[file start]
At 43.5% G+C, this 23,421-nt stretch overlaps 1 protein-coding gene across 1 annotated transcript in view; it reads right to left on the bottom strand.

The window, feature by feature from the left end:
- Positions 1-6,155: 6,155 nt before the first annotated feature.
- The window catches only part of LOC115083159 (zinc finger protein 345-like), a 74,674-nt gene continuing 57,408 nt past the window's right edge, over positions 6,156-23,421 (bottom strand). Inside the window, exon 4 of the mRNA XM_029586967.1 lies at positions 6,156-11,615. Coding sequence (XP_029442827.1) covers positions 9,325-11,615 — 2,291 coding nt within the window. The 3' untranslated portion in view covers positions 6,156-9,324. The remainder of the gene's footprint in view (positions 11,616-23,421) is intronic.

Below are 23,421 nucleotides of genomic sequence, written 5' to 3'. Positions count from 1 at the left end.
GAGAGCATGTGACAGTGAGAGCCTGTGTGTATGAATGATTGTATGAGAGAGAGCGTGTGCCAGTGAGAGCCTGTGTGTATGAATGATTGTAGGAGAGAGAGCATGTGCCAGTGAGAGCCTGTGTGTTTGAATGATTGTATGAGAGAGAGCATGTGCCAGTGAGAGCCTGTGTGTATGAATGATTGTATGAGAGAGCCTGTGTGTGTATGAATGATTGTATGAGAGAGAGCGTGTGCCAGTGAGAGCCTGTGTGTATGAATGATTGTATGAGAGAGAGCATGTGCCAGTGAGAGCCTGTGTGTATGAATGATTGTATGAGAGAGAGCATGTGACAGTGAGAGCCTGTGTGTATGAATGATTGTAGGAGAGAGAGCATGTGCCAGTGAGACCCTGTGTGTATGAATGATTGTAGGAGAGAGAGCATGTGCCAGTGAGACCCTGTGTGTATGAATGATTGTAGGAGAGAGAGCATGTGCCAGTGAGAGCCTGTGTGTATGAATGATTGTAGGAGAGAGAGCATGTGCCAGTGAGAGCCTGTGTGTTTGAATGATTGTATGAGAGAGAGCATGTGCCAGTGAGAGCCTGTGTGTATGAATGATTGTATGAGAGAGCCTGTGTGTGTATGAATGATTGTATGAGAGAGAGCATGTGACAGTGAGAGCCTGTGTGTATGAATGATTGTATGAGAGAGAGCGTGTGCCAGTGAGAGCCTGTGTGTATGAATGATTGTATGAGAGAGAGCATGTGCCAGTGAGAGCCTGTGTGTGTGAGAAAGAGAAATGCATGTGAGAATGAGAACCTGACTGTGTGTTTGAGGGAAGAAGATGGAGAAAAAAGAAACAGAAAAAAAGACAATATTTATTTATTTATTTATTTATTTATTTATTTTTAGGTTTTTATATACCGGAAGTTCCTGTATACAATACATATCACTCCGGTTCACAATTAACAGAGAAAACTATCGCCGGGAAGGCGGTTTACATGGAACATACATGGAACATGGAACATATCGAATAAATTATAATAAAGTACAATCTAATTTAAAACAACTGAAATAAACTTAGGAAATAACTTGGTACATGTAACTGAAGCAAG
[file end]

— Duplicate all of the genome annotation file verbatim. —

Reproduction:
At 43.5% G+C, this 23,421-nt stretch overlaps 1 protein-coding gene across 1 annotated transcript in view; it reads right to left on the bottom strand.

The window, feature by feature from the left end:
- Positions 1-6,155: 6,155 nt before the first annotated feature.
- The window catches only part of LOC115083159 (zinc finger protein 345-like), a 74,674-nt gene continuing 57,408 nt past the window's right edge, over positions 6,156-23,421 (bottom strand). Inside the window, exon 4 of the mRNA XM_029586967.1 lies at positions 6,156-11,615. Coding sequence (XP_029442827.1) covers positions 9,325-11,615 — 2,291 coding nt within the window. The 3' untranslated portion in view covers positions 6,156-9,324. The remainder of the gene's footprint in view (positions 11,616-23,421) is intronic.

Below are 23,421 nucleotides of genomic sequence, written 5' to 3'. Positions count from 1 at the left end.
GAGAGCATGTGACAGTGAGAGCCTGTGTGTATGAATGATTGTATGAGAGAGAGCGTGTGCCAGTGAGAGCCTGTGTGTATGAATGATTGTAGGAGAGAGAGCATGTGCCAGTGAGAGCCTGTGTGTTTGAATGATTGTATGAGAGAGAGCATGTGCCAGTGAGAGCCTGTGTGTATGAATGATTGTATGAGAGAGCCTGTGTGTGTATGAATGATTGTATGAGAGAGAGCGTGTGCCAGTGAGAGCCTGTGTGTATGAATGATTGTATGAGAGAGAGCATGTGCCAGTGAGAGCCTGTGTGTATGAATGATTGTATGAGAGAGAGCATGTGACAGTGAGAGCCTGTGTGTATGAATGATTGTAGGAGAGAGAGCATGTGCCAGTGAGACCCTGTGTGTATGAATGATTGTAGGAGAGAGAGCATGTGCCAGTGAGACCCTGTGTGTATGAATGATTGTAGGAGAGAGAGCATGTGCCAGTGAGAGCCTGTGTGTATGAATGATTGTAGGAGAGAGAGCATGTGCCAGTGAGAGCCTGTGTGTTTGAATGATTGTATGAGAGAGAGCATGTGCCAGTGAGAGCCTGTGTGTATGAATGATTGTATGAGAGAGCCTGTGTGTGTATGAATGATTGTATGAGAGAGAGCATGTGACAGTGAGAGCCTGTGTGTATGAATGATTGTATGAGAGAGAGCGTGTGCCAGTGAGAGCCTGTGTGTATGAATGATTGTATGAGAGAGAGCATGTGCCAGTGAGAGCCTGTGTGTGTGAGAAAGAGAAATGCATGTGAGAATGAGAACCTGACTGTGTGTTTGAGGGAAGAAGATGGAGAAAAAAGAAACAGAAAAAAAGACAATATTTATTTATTTATTTATTTATTTATTTATTTTTAGGTTTTTATATACCGGAAGTTCCTGTATACAATACATATCACTCCGGTTCACAATTAACAGAGAAAACTATCGCCGGGAAGGCGGTTTACATGGAACATACATGGAACATGGAACATATCGAATAAATTATAATAAAGTACAATCTAATTTAAAACAACTGAAATAAACTTAGGAAATAACTTGGTACATGTAACTGAAGCAAG